The purpose of this tutorial is to show several methods to check the filesystem type of a storage device in Linux.
We will show how a user can ascertain the type of filesystem for both mounted and unmounted partitions. See the various commands below to get started.
In this tutorial you will learn:
- How to check filesystem type of a partition in Linux
|Category||Requirements, Conventions or Software Version Used|
|System||Any Linux distro|
|Other||Privileged access to your Linux system as root or via the
|Conventions||# – requires given linux commands to be executed with root privileges either directly as a root user or by use of
$ – requires given linux commands to be executed as a regular non-privileged user
Check filesystem type
Use any of the following commands to detect the filesystem type of a partition on your own Linux system.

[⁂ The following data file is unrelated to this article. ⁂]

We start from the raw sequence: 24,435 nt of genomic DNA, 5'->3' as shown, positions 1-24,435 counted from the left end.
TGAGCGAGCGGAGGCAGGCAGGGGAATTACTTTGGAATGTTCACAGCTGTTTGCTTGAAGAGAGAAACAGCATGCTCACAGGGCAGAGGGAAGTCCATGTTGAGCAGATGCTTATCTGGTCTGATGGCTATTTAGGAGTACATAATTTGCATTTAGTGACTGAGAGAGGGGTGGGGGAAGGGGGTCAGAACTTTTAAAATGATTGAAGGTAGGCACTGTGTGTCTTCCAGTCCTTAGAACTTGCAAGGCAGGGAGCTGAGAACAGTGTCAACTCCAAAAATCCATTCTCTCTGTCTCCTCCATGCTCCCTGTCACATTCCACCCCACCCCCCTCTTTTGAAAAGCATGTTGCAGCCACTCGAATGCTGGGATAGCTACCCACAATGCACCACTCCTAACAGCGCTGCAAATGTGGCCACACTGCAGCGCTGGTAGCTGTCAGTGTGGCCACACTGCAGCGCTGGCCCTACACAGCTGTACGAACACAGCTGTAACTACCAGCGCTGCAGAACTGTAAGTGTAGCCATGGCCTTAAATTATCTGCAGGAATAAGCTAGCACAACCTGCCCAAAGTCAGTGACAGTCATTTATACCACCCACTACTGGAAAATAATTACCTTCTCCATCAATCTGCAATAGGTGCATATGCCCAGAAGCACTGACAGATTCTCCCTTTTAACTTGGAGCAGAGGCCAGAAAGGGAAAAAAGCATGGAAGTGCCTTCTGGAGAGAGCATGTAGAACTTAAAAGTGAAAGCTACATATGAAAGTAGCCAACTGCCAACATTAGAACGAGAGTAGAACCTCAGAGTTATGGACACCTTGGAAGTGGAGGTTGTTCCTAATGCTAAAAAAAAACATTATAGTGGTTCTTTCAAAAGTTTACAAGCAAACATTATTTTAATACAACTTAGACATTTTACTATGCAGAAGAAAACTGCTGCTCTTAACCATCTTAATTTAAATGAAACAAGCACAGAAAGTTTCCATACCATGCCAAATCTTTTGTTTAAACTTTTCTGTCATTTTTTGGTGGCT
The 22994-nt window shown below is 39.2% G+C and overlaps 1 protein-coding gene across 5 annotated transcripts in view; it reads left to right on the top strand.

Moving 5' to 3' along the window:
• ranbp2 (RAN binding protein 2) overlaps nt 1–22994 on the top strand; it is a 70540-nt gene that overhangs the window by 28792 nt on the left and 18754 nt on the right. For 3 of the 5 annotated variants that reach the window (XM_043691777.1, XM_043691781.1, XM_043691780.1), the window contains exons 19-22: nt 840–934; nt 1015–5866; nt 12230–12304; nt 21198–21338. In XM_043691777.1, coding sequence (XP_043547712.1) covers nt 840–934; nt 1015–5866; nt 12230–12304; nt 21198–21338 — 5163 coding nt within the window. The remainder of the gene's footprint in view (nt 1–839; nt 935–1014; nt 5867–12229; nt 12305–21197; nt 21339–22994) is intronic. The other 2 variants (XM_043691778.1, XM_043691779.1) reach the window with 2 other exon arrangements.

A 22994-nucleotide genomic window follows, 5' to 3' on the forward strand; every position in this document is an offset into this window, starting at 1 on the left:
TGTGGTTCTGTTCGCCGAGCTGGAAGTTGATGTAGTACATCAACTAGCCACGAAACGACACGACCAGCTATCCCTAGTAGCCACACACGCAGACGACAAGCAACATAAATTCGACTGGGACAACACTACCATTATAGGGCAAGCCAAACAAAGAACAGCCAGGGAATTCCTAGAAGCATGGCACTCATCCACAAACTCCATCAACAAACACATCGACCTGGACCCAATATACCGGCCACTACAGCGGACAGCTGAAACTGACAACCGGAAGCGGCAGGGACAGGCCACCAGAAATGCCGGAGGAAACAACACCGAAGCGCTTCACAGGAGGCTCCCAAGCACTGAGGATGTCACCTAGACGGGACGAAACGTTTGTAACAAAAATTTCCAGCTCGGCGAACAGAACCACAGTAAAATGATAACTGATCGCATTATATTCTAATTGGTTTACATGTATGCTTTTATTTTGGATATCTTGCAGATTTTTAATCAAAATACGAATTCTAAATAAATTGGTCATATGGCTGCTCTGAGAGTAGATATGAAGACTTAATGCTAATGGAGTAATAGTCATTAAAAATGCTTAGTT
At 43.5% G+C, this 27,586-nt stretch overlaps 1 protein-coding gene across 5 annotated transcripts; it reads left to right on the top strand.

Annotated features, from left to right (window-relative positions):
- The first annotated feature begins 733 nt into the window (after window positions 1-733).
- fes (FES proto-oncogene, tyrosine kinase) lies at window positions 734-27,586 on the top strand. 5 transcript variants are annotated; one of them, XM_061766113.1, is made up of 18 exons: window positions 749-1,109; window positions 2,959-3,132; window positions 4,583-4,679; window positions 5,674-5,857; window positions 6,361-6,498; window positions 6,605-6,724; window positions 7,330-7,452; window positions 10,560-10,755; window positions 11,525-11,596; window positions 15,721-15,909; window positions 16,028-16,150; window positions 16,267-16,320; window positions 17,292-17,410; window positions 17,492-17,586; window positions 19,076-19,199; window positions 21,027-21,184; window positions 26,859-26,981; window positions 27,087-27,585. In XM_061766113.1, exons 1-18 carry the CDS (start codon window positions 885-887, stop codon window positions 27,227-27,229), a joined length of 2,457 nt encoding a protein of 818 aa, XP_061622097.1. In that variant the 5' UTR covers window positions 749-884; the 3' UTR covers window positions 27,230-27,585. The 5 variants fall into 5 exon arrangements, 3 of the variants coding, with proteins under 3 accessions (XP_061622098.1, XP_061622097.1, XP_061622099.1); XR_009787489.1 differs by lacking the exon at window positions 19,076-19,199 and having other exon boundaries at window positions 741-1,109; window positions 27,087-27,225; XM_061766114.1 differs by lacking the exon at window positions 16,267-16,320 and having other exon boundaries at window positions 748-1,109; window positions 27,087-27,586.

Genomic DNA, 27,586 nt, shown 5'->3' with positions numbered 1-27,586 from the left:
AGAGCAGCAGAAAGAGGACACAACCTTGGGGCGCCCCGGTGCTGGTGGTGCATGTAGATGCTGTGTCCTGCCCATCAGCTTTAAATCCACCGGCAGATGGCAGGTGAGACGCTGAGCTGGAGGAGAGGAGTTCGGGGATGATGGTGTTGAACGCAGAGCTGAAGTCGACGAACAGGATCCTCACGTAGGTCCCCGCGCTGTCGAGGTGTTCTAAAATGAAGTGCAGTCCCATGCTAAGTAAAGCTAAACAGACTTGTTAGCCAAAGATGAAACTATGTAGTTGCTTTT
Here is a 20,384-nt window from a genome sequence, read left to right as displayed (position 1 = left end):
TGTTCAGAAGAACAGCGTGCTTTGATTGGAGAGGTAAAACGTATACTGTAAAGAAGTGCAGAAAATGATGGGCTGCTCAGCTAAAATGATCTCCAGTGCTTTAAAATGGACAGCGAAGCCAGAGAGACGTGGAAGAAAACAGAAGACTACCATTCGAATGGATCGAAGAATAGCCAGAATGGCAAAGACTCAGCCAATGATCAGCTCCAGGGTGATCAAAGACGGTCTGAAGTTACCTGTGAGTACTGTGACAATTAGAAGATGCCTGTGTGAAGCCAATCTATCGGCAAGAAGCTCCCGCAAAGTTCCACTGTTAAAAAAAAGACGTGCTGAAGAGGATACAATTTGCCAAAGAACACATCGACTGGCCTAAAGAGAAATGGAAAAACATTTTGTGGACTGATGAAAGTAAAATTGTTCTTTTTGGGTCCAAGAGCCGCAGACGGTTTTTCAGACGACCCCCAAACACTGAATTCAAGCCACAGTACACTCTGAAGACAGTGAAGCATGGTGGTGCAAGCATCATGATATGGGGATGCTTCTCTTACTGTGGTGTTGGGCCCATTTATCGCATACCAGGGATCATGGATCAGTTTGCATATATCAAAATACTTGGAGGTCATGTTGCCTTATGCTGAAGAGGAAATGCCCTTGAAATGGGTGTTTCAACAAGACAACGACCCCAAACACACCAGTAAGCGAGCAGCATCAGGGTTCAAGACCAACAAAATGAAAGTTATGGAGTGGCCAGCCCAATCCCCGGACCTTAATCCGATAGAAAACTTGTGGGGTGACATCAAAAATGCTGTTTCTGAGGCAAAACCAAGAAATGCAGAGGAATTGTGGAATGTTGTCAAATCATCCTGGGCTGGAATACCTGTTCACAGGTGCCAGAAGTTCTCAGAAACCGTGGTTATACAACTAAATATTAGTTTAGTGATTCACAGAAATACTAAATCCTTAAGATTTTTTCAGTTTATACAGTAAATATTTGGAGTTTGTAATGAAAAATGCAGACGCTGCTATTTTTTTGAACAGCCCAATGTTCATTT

- It’s very easy to detect the filesystem type of a mounted partition with the
dfcommand and the
$ df -T Filesystem Type 1K-blocks Used Available Use% Mounted on udev devtmpfs 986848 0 986848 0% /dev tmpfs tmpfs 203296 1372 201924 1% /run /dev/sda5 ext4 40503552 8017120 30399264 21% / ...
As seen in the output above, our
/dev/sda5partition is using the ext4 filesystem.
- We can use the
filecommand to detect the filesystem type of an unmounted partition. You will need to specify the device file in your command. In this example, we’ll try this on
# file -s /dev/sdb1 | cut -d , -f1 /dev/sdb1: sticky Linux rev 1.0 ext3 filesystem data # file -s /dev/sda1 | cut -d , -f1 /dev/sda1: sticky Linux rev 1.0 ext4 filesystem data
From the above output, we can see that partition
/dev/sda1is of ext4 filesystem type, whereas
/dev/sdb1has ext3 filesystem type.
- Alternatively, we can use
blkidcommand. Once again, specify the partition in your command.
# blkid /dev/sdb1 /dev/sdb1: UUID="57bbbdd1-14c0-4dab-96be-4542fa2fc862" SEC_TYPE="ext2" TYPE="ext3" # blkid /dev/sda1 /dev/sda1: UUID="60254c19-67c0-404b-9743-1b8b7f0b11cb" TYPE="ext4"
That’s all there is to it. In this tutorial, you saw how the
blkidcommands can be used to detect the type of filesystem on a mounted or unmounted partition. These should be the only commands you will need to detect the type of filesystem on any Linux system.